Dec 1, 2010

Isaiah and a good glass of wine!

I must confess, with no apology, that I enjoy a good glass of wine. One of the things I have learned from my parishioners, is the richness of wine tasting. We are located in an area of Oregon surrounded by a number of vineyards, so what’s not to like? Apparently, Isaiah felt the same way as we hear in today’s first reading:

Isaiah 25: 6-10a

On this mountain the LORD of hosts
will provide for all peoples
A feast of rich food and choice wines,
juicy, rich food and pure, choice wines.
On this mountain he will destroy
the veil that veils all peoples,
The web that is woven over all nations;
he will destroy death forever.
The Lord GOD will wipe away
the tears from all faces;
The reproach of his people he will remove
from the whole earth; for the Lord has spoken.
On that day it will be said:
“Behold our God, to whom we looked to save us!
This is the LORD for whom we looked;
let us rejoice and be glad that he has saved us!”
For the hand of the LORD will rest on this mountain.
On that day it will be said:
“Behold our God, to whom we looked to save us!
This is the LORD for whom we looked;
let us rejoice and be glad that he has saved us!”
For the hand of the LORD will rest on this mountain.

This beautiful image of a banquet with all the food and drink you can enjoy is an allusion to the wedding feast of heaven and a foreshadow of our Eucharistic banquet we share in so often. I remember the first Mass of a classmate who insisted on using an expensive vintage of wine for that celebration. Some of us thought he was being a bit pompous but he certainly had a point. Why don’t we think God deserves the best? Why do we sometimes assume he is no better than our average or our leftovers?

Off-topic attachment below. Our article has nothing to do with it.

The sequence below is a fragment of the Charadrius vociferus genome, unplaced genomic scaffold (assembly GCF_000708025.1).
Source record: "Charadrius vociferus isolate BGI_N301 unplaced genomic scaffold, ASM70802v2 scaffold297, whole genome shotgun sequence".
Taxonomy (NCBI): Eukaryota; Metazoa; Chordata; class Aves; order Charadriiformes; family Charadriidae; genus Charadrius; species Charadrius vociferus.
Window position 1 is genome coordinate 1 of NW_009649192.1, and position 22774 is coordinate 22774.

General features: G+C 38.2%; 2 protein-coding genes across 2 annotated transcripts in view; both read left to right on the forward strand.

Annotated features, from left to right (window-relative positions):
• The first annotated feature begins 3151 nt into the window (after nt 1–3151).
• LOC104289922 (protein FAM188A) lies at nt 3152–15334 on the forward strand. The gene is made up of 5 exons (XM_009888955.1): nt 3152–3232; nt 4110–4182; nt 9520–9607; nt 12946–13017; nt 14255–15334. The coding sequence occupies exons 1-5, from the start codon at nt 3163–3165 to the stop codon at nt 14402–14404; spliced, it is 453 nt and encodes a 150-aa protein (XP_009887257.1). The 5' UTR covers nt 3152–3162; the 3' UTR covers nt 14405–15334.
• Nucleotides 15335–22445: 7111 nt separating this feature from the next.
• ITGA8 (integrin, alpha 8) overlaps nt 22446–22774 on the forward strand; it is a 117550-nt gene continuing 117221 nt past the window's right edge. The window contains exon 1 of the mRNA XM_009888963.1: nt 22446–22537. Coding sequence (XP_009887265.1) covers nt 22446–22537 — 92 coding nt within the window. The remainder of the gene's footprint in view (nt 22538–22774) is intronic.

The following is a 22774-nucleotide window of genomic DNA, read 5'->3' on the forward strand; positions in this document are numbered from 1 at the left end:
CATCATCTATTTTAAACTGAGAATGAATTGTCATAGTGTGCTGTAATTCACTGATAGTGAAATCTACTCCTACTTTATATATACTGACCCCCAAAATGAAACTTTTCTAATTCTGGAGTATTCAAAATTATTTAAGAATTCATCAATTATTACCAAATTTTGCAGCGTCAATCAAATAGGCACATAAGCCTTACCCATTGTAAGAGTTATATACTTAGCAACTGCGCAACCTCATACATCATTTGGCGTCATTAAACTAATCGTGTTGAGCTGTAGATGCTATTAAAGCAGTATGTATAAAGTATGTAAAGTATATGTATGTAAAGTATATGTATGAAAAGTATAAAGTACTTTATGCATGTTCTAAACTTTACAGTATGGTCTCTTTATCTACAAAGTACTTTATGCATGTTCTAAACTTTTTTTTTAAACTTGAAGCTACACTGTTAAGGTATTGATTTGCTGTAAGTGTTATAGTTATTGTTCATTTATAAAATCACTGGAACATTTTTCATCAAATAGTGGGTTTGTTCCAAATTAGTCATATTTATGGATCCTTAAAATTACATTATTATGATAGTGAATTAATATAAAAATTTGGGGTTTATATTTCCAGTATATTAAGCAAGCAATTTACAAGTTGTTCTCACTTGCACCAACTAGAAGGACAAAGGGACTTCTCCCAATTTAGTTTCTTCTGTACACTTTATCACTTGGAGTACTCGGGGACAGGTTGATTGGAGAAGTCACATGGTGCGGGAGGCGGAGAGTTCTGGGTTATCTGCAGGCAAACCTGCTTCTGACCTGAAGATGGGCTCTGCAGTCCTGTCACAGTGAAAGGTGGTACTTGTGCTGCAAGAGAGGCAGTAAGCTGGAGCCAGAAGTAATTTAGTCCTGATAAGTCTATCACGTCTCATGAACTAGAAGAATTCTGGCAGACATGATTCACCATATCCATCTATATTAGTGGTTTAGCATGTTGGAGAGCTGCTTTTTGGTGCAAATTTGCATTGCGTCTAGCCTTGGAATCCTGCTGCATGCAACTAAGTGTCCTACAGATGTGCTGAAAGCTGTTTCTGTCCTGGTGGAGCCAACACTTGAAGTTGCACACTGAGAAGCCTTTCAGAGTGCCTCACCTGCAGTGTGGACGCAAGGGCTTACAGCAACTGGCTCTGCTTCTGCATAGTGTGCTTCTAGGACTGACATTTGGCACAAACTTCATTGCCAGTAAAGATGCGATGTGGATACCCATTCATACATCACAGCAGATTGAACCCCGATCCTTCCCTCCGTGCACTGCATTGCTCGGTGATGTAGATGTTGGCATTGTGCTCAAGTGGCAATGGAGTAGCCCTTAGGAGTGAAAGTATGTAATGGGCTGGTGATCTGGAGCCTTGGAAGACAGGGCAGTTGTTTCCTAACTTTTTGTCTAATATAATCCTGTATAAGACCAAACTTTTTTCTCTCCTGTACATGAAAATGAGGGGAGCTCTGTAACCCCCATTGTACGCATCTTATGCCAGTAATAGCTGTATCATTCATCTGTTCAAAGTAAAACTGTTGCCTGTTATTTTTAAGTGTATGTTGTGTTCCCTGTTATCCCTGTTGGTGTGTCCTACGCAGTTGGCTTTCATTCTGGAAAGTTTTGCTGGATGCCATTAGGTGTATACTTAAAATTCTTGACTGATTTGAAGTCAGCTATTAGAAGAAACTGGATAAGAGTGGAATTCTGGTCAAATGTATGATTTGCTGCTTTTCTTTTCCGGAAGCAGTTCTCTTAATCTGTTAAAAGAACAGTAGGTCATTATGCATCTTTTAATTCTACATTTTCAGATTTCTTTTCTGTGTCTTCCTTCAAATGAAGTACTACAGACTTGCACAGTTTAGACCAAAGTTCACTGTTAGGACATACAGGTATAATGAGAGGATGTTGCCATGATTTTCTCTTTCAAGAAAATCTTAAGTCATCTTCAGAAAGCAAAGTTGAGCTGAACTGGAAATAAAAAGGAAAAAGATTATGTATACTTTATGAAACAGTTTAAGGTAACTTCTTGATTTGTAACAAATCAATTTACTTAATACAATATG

Consider the amount of wine Jesus produced at the wedding of Cana – 180 gallons! (Jn 2: 6-7). Apparently, Jesus felt the same as Isaiah did about this ancient beverage. Yes, it is delicious but this isn’t about a drunken brawl. The feast that God has prepared is a re-creation; a moment of intervention when God came in the flesh (Jn 1: 14) and in Christ Jesus, re-created the world. He takes away, the “veil that veils all peoples” and has saved us.

So, the next time you share in the Eucharist at Mass and drink from the cup, imagine the very life of Christ soaking through every pore of your body to your soul. If you enjoy a nice glass of wine, raise it in thanksgiving for the new life we long for at Christmas and that same life we now enjoy. This Advent is a season of hope. I think the greatest hope we have is that none of us will be blind. Isaiah says, “Behold our God to whom we looked to save us!” Can you see him?